You think Leo’s Oscar has been a long time coming? Then you might want to put it in perspective.
Cinematographer Roger Deakins — the genius behind the camera on “No Country for Old Men,” “Shawshank Redemption” and “Kundun” — is up for his 13th Academy Award, for “Sicario,” and he’s never won. He was even nominated twice one year, in 2008. Alas, Robert Elswit won for “There Will Be Blood.” (Sound mixer Kevin O’Connell holds the record for nominations without a win, with 20.)
Deakins doesn’t seem to mind.
“How you can judge films that are so diverse and say one is better than another? I’ve never thought that made sense to me,” the amiable British-born nominee explained during a phone conversation about the evolution of his work, the best part of the Oscars and his favorite cinematographers.
(The following Q-and-A has been edited for length and clarity.)
Other than in the most obvious way — the switch from film to digital — are there a lot of ways your job has changed over the years?
The size of cameras has been reducing, and now with digital technology the cameras are getting even smaller. I was joking with Chivo [fellow nominee and “The Revenant" cinematographer Emmanuel Lubezki] the other day that it’s great because the cameras get smaller as we’re getting older. We can still work handheld. It’s not such a struggle.
That’s the big change. Obviously digital technology is the biggest shift. And obviously now what you see on the screen is not always what was captured on the camera. It’s not all live action, a lot of it was digitally manipulated or actually digitally created completely. Sometimes it can actually be kind of frustrating because someone will come to me and they think a shot was digitally created when actually it was live action. Or I suppose sometimes they think something is live and actually it’s digital creation. But the blend between what’s live and what’s artificial has really closed over the last ten years.
Right. I was amazed by the number of people who watched “The Revenant” and thought the bear was real.
It’s marvelous that you can do that kind of scene, because obviously you couldn’t have done that scene with a real bear. Just like we couldn’t have shot on a real military base in “Sicario.” All the helicopters in “Sicario” are actually CG [computer generated]. You don’t realize it because we couldn’t have possibly done that, shot on a military base, which we scouted. We went around it. They let you look at it but you’re not allowed to shoot there. It’s fantastic you can create that kind of landscape on a relatively low budget film because you have that kind of technology.
Is there a recent example of something you shot that people thought was CG?
That silhouette shot in “Sicario.” Somebody said the other day, “Well that must have been CG.” Or the skies, when they’re on the rooftop looking into Juarez [during a huge firefight], people said well the sky must have been CG, which is done a lot. I’m not going to mention the films it’s been done on this year where the background skies have been put in digitally. If the audience doesn’t know which it is, does it really matter? In some sense it would be nice to be a purist and say everything was done in camera but that’s not the real world. It’s the final image that’s important.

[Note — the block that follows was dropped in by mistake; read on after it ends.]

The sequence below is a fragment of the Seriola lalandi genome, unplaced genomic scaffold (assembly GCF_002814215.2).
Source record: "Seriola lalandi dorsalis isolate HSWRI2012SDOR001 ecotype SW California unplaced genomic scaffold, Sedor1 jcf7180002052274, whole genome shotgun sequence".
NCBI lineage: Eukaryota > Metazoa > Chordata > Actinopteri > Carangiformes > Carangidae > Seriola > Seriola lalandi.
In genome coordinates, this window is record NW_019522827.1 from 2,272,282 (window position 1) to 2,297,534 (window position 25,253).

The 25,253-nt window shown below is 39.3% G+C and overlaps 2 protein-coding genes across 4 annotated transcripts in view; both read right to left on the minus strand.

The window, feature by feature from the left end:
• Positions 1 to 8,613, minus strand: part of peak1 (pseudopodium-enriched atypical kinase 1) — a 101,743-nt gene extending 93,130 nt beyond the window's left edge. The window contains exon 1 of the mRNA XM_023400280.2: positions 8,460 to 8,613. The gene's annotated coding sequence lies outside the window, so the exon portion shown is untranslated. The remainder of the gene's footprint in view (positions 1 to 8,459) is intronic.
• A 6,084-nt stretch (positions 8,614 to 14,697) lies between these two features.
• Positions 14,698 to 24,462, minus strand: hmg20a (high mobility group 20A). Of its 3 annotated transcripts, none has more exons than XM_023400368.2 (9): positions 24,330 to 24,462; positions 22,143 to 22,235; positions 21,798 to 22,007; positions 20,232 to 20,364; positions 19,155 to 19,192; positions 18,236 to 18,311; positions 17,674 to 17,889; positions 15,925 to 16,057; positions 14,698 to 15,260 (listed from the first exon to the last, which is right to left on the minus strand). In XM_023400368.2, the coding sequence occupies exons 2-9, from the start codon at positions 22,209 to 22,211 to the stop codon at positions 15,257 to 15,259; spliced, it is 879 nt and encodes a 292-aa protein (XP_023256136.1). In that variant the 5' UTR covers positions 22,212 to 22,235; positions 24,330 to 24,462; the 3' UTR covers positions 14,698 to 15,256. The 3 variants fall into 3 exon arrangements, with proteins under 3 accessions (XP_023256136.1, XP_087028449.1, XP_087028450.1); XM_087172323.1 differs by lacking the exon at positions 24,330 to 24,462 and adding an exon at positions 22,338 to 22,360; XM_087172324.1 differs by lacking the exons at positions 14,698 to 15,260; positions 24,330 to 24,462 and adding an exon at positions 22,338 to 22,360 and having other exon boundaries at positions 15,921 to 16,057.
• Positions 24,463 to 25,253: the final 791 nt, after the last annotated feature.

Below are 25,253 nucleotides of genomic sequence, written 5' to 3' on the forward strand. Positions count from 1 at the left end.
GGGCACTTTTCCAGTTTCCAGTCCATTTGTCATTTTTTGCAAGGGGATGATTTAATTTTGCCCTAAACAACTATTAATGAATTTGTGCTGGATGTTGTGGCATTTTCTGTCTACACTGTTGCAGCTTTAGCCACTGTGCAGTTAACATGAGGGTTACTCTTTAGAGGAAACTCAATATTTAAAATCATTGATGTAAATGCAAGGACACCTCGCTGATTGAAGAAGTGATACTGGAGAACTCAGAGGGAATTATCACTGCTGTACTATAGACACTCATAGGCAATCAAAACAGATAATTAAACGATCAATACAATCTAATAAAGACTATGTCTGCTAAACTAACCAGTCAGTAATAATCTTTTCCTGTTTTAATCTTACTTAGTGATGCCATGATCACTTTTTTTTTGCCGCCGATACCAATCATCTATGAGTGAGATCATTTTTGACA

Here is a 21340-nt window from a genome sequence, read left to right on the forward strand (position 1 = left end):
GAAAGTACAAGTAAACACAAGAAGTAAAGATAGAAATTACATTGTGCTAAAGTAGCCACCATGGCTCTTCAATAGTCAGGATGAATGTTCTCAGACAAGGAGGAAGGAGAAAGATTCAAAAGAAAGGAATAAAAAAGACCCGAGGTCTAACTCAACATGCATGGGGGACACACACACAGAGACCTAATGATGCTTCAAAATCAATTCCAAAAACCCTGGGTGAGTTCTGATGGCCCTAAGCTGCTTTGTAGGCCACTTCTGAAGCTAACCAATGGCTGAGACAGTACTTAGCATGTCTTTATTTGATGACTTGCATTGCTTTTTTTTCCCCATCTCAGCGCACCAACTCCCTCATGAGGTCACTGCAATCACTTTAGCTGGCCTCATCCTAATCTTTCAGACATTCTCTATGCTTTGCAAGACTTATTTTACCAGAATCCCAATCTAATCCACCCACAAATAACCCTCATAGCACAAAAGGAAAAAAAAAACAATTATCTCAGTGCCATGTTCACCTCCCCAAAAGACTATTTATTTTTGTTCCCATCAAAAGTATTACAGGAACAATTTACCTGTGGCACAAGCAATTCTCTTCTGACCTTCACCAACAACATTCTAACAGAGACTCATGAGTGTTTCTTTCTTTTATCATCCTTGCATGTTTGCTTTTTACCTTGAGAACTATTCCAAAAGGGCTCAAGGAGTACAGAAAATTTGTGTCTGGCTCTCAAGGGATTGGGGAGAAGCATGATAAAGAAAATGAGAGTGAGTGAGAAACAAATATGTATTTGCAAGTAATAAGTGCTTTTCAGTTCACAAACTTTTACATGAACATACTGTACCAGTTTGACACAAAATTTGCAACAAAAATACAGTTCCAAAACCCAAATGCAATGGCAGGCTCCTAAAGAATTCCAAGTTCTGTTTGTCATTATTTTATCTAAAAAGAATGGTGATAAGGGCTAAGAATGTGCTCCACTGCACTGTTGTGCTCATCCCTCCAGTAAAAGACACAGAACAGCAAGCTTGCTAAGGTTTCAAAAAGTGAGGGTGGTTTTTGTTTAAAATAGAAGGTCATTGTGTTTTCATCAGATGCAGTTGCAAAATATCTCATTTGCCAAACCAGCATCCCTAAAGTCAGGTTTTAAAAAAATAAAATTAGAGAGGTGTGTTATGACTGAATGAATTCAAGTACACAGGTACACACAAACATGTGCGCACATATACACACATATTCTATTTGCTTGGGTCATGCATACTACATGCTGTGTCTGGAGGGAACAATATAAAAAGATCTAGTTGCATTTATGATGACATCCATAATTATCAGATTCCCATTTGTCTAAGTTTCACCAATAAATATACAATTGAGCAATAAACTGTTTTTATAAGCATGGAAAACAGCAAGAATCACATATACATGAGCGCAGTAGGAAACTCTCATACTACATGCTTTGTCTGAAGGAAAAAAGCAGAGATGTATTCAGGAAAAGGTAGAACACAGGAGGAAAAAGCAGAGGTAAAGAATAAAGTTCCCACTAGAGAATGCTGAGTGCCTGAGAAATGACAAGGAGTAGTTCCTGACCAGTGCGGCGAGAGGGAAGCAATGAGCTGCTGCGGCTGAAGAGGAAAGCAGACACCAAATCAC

You’ve been nominated 13 times, right? Have you gone to the ceremony every time?
I have, yeah. I guess it’s what you do, you know?
And you’re going this year?
Does it ever lose its luster because this has happened to you so many times? Or is it exciting every year when you hear that you’ve been nominated?
Well you use two words there that I don’t really relate to. I’m not that excited about it in the first place. And to lose its luster means it has luster in the first place, too. I mean, I’m not being dismissive. I work as a cinematographer because I love doing that and I love filmmaking. And you know, the Oscars are a celebration of filmmaking. Anything further than that doesn’t really make sense to me.
How you can judge not only people’s work, but how you can judge films that are so diverse and say one is better than another? I’ve never thought that made sense to me. And besides, the film directors that probably inspired me most over the years and the cinematographers that inspired me most when I was young — and still — they were never nominated anyway, so what’s it matter? Do you know what I mean? You just have to be realistic. It’s a celebration of movies. And that’s great.
Since you mentioned loving cinematographers that don’t get acknowledged, were there any under the radar this year that blew you away?
There’s a foreign film [nominee] “Embrace of the Serpent.” The cinematography on that film is extraordinary, and the cinematography on “Son of Saul.” There’s some great work out there, some great cinematography that doesn’t get nominated in that category. In the same way, there was a great Russian cinematographer Vadim Yusov [“Solaris," “Andre’s Childhood"]. He never got nominated for an Oscar! But then, nor did Kazuo Miyagawa [“Rashomon," “Yojimbo"], you know, the cinematographer who shot for Kurosawa. He probably produced more work than most cinematographers, frankly, and probably inspired most of us. So you can’t really judge.
So you don’t give much thought to whether you’ll win?
It’s wonderful. I’m not denying that. But you can’t take it too seriously.
Do you write a speech just in case?
No. I wrote one. Just once — the first time I was nominated.